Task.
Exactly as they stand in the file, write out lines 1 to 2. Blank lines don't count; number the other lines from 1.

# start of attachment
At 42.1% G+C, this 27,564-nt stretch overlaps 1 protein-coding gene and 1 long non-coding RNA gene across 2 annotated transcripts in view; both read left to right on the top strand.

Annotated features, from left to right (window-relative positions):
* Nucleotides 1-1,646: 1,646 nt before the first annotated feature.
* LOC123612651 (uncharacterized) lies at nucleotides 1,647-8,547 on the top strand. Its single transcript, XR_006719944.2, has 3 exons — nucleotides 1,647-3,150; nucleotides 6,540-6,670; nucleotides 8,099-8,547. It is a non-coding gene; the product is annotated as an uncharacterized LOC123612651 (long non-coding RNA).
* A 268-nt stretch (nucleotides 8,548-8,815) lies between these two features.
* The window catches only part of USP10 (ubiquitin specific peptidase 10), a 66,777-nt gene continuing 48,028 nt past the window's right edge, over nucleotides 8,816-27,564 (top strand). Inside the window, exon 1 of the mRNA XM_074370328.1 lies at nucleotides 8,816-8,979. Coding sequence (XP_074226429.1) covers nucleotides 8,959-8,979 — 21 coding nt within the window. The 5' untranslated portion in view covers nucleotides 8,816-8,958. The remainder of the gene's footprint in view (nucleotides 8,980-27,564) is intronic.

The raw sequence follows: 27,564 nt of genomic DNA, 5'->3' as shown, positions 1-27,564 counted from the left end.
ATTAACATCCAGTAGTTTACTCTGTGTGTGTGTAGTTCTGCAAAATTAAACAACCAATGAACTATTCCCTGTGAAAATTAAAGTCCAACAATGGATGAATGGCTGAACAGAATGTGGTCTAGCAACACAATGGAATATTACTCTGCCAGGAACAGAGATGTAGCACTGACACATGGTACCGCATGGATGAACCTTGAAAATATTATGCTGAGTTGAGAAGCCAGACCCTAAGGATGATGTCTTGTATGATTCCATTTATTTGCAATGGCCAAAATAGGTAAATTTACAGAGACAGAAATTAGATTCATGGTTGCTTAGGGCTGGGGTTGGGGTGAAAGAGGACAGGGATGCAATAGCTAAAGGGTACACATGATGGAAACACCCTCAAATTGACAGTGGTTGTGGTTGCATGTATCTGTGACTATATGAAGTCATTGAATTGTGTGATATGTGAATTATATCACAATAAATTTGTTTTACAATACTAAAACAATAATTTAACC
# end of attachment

At 42.1% G+C, this 27,564-nt stretch overlaps 1 protein-coding gene and 1 long non-coding RNA gene across 2 annotated transcripts in view; both read left to right on the top strand.

Annotated features, from left to right (window-relative positions):